Things to do in Mexico City

Mexico City is bursting with vibrant culture, celebrating the past and present – a stroll through the downtown area gives an insight into the pre-Hispanic and colonial eras, as well as the sprawling metropolis it is today. It’s cultural diversity at its best – where old-school local markets meet glamorous designer shopping malls. While you’re downtown, a visit to the Metropolitan Cathedral is a must.

One of the best things to do in Mexico City is visiting the Frida Kahlo Museum – the former home of the iconic artist. For a change of pace, head to the ultra-modern Museo Suomaya – it’s completely free and houses an incredible selection of art.

Mexico City is a bustling metropolis and if you start to crave a respite from the big city, Chapultepec Park is just the ticket. At nearly double the size of New York City’s Central Park (a whopping 1600 acres), you can easily forget you’re in the city. Rent a paddleboat and enjoy the peacefulness of the lake, explore the park’s museums, or check out the local wildlife in the free zoo.

Eating out in Mexico City

One of the best things to do in Mexico City eats. From 50-cent tacos courtesy of a friendly street vendor to 10-course fine dining, the city is bursting with culinary delights. Mexican cuisine has strong links to the country’s history, which is as diverse as its landscape. It’s been heavily influenced by Spanish and Aztec cultures, along with various indigenous cultures. They have a deep love for bold flavours, street food, no-nonsense ingredients, and spice.

For traditional cantinas: Head to Coyoacán. This is the neighbourhood where Frida Kahlo lived, and its long history is entwined with Aztec culture.

For upscale restaurants: Head to Polanco. This is the city’s swankiest neighbourhood – many of the gourmet restaurants sit on Avenida Masaryk. You’ll find Pujol here, consistently voted as one of the best restaurants in the world.

For trendy eats: Head to La Condesa or Roma. As the hip neighbourhoods of Mexico City, there are tonnes of bistros, open-air cafes, and international spots in these areas.

For taquerías: Head to Alameda Central. Taquerías are unpretentious restaurants specialising in tacos and burritos. Alameda Central is home to El Huequito, considered to have the best tacos in the city. El Abanico is another popular spot in Colonia Tránsito.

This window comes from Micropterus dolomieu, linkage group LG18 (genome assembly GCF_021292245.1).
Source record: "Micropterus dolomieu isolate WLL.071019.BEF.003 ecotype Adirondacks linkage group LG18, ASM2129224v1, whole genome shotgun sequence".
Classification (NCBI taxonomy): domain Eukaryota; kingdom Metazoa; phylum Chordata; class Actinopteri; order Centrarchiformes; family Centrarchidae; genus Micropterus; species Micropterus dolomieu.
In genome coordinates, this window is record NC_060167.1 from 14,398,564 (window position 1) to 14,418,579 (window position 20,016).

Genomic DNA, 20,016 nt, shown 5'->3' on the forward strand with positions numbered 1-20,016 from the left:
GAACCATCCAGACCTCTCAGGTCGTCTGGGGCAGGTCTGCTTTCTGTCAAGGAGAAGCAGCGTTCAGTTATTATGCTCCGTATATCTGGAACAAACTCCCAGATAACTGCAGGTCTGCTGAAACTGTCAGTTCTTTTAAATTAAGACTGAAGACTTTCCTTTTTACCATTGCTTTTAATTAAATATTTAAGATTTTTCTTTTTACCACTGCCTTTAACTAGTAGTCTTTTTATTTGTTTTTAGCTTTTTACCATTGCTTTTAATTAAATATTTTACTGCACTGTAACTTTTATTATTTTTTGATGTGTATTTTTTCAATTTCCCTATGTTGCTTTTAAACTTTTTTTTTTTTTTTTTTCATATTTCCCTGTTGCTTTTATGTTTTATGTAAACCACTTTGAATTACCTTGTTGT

Car rental in Mexico City can start from as little as $6 a day if you book in advance, even less when you use Enjoy Travel’s 5% online discount.

There are four main airports in Mexico City: Mexico City International Airport, Felipe Ángeles International Airport, and Lic. Adolfo López Mateos International Airport, and Hermanos Serdán International Airport.

Mexico City International Airport (MEX)

Mexico City International Airport, otherwise known as Benito Juárez International Airport, is the busiest airport in the country. It’s the most well-connected to other parts of the world, and it has the best car rental options too. You’ll find them at both national and international walkways of Terminal 1 and at the international arrivals area.

Car rental agencies available at MEX: Alamo, Avis, Budget, Dollar, Enterprise, Europcar, EZ, Firefly, Goldcar, Green Motion, Hertz, Keddy, Mex, National, Sixt, Thrifty.

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FAQs about car rental in Mexico City

Most frequently asked questions about renting a car in Mexico City

Distance from Mexico City to Venustiano Carranza is of 5 km.
Distance from Mexico City to Naucalpan is of 12 km.
Distance from Mexico City to Tlalnepantla is of 14 km.
Car rental in Mexico City costs only $22.34 (CAD).
You can find a budget car in Mexico City for $14.22 per day (by booking well in advance).
Start by visiting the Palacio de Bellas Artes, which will give you an authentic first impression of Mexico City.
Must see places in Mexico